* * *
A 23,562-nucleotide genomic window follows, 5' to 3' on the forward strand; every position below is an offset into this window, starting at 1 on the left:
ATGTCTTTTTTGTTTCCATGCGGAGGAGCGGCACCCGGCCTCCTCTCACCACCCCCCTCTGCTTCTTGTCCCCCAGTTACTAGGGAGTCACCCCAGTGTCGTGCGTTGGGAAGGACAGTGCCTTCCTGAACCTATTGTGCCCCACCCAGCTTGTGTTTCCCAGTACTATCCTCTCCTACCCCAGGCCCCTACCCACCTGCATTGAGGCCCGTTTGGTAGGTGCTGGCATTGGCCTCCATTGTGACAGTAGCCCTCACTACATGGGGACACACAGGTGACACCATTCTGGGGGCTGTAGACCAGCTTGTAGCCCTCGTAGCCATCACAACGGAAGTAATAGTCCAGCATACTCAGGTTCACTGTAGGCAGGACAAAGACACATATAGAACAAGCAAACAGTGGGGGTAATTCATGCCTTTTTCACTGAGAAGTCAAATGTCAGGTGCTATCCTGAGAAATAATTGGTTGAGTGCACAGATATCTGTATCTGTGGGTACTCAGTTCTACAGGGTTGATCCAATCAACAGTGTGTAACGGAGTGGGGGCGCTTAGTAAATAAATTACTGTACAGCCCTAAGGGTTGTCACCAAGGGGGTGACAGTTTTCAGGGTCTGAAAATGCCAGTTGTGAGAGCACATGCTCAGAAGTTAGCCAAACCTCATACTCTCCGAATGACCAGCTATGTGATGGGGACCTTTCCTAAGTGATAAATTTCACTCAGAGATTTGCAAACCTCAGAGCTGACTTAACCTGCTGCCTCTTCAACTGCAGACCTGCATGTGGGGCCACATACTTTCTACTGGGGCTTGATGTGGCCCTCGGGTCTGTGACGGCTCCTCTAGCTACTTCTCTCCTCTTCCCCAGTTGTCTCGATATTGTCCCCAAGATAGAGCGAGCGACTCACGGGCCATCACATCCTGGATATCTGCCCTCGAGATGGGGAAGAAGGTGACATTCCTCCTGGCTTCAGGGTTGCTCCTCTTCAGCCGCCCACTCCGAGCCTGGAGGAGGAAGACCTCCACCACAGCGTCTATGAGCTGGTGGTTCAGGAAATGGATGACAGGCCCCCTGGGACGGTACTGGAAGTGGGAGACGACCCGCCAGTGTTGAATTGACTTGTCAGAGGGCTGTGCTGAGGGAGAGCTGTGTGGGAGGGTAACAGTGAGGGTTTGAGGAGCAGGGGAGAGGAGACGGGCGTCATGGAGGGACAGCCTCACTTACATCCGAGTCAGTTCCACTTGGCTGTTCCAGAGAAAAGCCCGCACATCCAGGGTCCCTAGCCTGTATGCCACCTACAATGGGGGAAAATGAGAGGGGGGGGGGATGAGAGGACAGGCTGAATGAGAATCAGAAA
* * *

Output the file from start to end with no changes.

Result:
A 23,562-nucleotide genomic window follows, 5' to 3' on the forward strand; every position below is an offset into this window, starting at 1 on the left:
ATGTCTTTTTTGTTTCCATGCGGAGGAGCGGCACCCGGCCTCCTCTCACCACCCCCCTCTGCTTCTTGTCCCCCAGTTACTAGGGAGTCACCCCAGTGTCGTGCGTTGGGAAGGACAGTGCCTTCCTGAACCTATTGTGCCCCACCCAGCTTGTGTTTCCCAGTACTATCCTCTCCTACCCCAGGCCCCTACCCACCTGCATTGAGGCCCGTTTGGTAGGTGCTGGCATTGGCCTCCATTGTGACAGTAGCCCTCACTACATGGGGACACACAGGTGACACCATTCTGGGGGCTGTAGACCAGCTTGTAGCCCTCGTAGCCATCACAACGGAAGTAATAGTCCAGCATACTCAGGTTCACTGTAGGCAGGACAAAGACACATATAGAACAAGCAAACAGTGGGGGTAATTCATGCCTTTTTCACTGAGAAGTCAAATGTCAGGTGCTATCCTGAGAAATAATTGGTTGAGTGCACAGATATCTGTATCTGTGGGTACTCAGTTCTACAGGGTTGATCCAATCAACAGTGTGTAACGGAGTGGGGGCGCTTAGTAAATAAATTACTGTACAGCCCTAAGGGTTGTCACCAAGGGGGTGACAGTTTTCAGGGTCTGAAAATGCCAGTTGTGAGAGCACATGCTCAGAAGTTAGCCAAACCTCATACTCTCCGAATGACCAGCTATGTGATGGGGACCTTTCCTAAGTGATAAATTTCACTCAGAGATTTGCAAACCTCAGAGCTGACTTAACCTGCTGCCTCTTCAACTGCAGACCTGCATGTGGGGCCACATACTTTCTACTGGGGCTTGATGTGGCCCTCGGGTCTGTGACGGCTCCTCTAGCTACTTCTCTCCTCTTCCCCAGTTGTCTCGATATTGTCCCCAAGATAGAGCGAGCGACTCACGGGCCATCACATCCTGGATATCTGCCCTCGAGATGGGGAAGAAGGTGACATTCCTCCTGGCTTCAGGGTTGCTCCTCTTCAGCCGCCCACTCCGAGCCTGGAGGAGGAAGACCTCCACCACAGCGTCTATGAGCTGGTGGTTCAGGAAATGGATGACAGGCCCCCTGGGACGGTACTGGAAGTGGGAGACGACCCGCCAGTGTTGAATTGACTTGTCAGAGGGCTGTGCTGAGGGAGAGCTGTGTGGGAGGGTAACAGTGAGGGTTTGAGGAGCAGGGGAGAGGAGACGGGCGTCATGGAGGGACAGCCTCACTTACATCCGAGTCAGTTCCACTTGGCTGTTCCAGAGAAAAGCCCGCACATCCAGGGTCCCTAGCCTGTATGCCACCTACAATGGGGGAAAATGAGAGGGGGGGGGGATGAGAGGACAGGCTGAATGAGAATCAGAAA